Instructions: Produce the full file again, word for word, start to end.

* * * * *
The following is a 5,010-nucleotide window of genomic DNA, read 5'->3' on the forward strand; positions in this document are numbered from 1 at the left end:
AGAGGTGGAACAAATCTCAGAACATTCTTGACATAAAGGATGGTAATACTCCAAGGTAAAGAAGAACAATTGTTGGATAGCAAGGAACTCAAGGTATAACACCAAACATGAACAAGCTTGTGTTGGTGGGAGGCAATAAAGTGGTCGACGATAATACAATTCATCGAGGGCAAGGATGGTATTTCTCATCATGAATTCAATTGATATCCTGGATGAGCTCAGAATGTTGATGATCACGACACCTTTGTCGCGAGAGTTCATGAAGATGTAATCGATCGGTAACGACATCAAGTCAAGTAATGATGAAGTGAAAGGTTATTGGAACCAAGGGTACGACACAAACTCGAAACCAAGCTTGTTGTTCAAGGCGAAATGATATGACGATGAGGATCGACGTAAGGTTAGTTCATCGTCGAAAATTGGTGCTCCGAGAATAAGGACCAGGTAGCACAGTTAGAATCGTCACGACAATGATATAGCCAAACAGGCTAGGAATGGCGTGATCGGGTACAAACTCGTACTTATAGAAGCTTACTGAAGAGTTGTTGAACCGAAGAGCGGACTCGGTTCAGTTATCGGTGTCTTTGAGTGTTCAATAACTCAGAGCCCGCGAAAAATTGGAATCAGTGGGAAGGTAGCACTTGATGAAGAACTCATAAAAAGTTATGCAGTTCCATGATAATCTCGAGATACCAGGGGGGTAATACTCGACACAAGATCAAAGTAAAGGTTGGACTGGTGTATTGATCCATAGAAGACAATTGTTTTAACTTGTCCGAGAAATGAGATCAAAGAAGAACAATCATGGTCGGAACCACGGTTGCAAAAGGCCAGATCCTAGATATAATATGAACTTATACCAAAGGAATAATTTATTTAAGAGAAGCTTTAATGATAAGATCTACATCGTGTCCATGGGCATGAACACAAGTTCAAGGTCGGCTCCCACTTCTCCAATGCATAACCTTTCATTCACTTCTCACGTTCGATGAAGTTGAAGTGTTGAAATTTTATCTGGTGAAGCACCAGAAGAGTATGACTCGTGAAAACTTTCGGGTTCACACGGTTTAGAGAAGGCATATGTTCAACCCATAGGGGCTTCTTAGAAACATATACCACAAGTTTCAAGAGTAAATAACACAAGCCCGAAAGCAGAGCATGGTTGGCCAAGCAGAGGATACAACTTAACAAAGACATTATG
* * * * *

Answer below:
The following is a 5,010-nucleotide window of genomic DNA, read 5'->3' on the forward strand; positions in this document are numbered from 1 at the left end:
AGAGGTGGAACAAATCTCAGAACATTCTTGACATAAAGGATGGTAATACTCCAAGGTAAAGAAGAACAATTGTTGGATAGCAAGGAACTCAAGGTATAACACCAAACATGAACAAGCTTGTGTTGGTGGGAGGCAATAAAGTGGTCGACGATAATACAATTCATCGAGGGCAAGGATGGTATTTCTCATCATGAATTCAATTGATATCCTGGATGAGCTCAGAATGTTGATGATCACGACACCTTTGTCGCGAGAGTTCATGAAGATGTAATCGATCGGTAACGACATCAAGTCAAGTAATGATGAAGTGAAAGGTTATTGGAACCAAGGGTACGACACAAACTCGAAACCAAGCTTGTTGTTCAAGGCGAAATGATATGACGATGAGGATCGACGTAAGGTTAGTTCATCGTCGAAAATTGGTGCTCCGAGAATAAGGACCAGGTAGCACAGTTAGAATCGTCACGACAATGATATAGCCAAACAGGCTAGGAATGGCGTGATCGGGTACAAACTCGTACTTATAGAAGCTTACTGAAGAGTTGTTGAACCGAAGAGCGGACTCGGTTCAGTTATCGGTGTCTTTGAGTGTTCAATAACTCAGAGCCCGCGAAAAATTGGAATCAGTGGGAAGGTAGCACTTGATGAAGAACTCATAAAAAGTTATGCAGTTCCATGATAATCTCGAGATACCAGGGGGGTAATACTCGACACAAGATCAAAGTAAAGGTTGGACTGGTGTATTGATCCATAGAAGACAATTGTTTTAACTTGTCCGAGAAATGAGATCAAAGAAGAACAATCATGGTCGGAACCACGGTTGCAAAAGGCCAGATCCTAGATATAATATGAACTTATACCAAAGGAATAATTTATTTAAGAGAAGCTTTAATGATAAGATCTACATCGTGTCCATGGGCATGAACACAAGTTCAAGGTCGGCTCCCACTTCTCCAATGCATAACCTTTCATTCACTTCTCACGTTCGATGAAGTTGAAGTGTTGAAATTTTATCTGGTGAAGCACCAGAAGAGTATGACTCGTGAAAACTTTCGGGTTCACACGGTTTAGAGAAGGCATATGTTCAACCCATAGGGGCTTCTTAGAAACATATACCACAAGTTTCAAGAGTAAATAACACAAGCCCGAAAGCAGAGCATGGTTGGCCAAGCAGAGGATACAACTTAACAAAGACATTATG